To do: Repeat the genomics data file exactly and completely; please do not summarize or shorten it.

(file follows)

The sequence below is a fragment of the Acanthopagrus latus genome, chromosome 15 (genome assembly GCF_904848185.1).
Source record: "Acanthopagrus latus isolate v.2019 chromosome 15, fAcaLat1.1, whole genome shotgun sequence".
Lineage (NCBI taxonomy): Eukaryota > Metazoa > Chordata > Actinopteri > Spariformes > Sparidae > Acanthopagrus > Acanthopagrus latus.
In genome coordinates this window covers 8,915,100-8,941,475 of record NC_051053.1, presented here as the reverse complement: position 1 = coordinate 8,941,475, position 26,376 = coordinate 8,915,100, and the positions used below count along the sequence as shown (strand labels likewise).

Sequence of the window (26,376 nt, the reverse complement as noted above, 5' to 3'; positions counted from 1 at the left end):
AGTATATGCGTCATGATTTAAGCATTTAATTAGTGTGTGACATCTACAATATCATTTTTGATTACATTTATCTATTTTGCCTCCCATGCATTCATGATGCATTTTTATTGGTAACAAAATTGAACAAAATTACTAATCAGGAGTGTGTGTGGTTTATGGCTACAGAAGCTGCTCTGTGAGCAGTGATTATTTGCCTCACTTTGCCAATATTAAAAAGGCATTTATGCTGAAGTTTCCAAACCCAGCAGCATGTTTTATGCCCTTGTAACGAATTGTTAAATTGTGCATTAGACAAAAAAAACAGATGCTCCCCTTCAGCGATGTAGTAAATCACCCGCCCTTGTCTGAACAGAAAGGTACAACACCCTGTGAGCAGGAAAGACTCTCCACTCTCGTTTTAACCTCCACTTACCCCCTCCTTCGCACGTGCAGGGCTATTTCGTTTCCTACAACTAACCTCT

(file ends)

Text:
The sequence below is a fragment of the Acanthopagrus latus genome, chromosome 15 (genome assembly GCF_904848185.1).
Source record: "Acanthopagrus latus isolate v.2019 chromosome 15, fAcaLat1.1, whole genome shotgun sequence".
Lineage (NCBI taxonomy): Eukaryota > Metazoa > Chordata > Actinopteri > Spariformes > Sparidae > Acanthopagrus > Acanthopagrus latus.
In genome coordinates this window covers 8,915,100-8,941,475 of record NC_051053.1, presented here as the reverse complement: position 1 = coordinate 8,941,475, position 26,376 = coordinate 8,915,100, and the positions used below count along the sequence as shown (strand labels likewise).

Sequence of the window (26,376 nt, the reverse complement as noted above, 5' to 3'; positions counted from 1 at the left end):
AGTATATGCGTCATGATTTAAGCATTTAATTAGTGTGTGACATCTACAATATCATTTTTGATTACATTTATCTATTTTGCCTCCCATGCATTCATGATGCATTTTTATTGGTAACAAAATTGAACAAAATTACTAATCAGGAGTGTGTGTGGTTTATGGCTACAGAAGCTGCTCTGTGAGCAGTGATTATTTGCCTCACTTTGCCAATATTAAAAAGGCATTTATGCTGAAGTTTCCAAACCCAGCAGCATGTTTTATGCCCTTGTAACGAATTGTTAAATTGTGCATTAGACAAAAAAAACAGATGCTCCCCTTCAGCGATGTAGTAAATCACCCGCCCTTGTCTGAACAGAAAGGTACAACACCCTGTGAGCAGGAAAGACTCTCCACTCTCGTTTTAACCTCCACTTACCCCCTCCTTCGCACGTGCAGGGCTATTTCGTTTCCTACAACTAACCTCT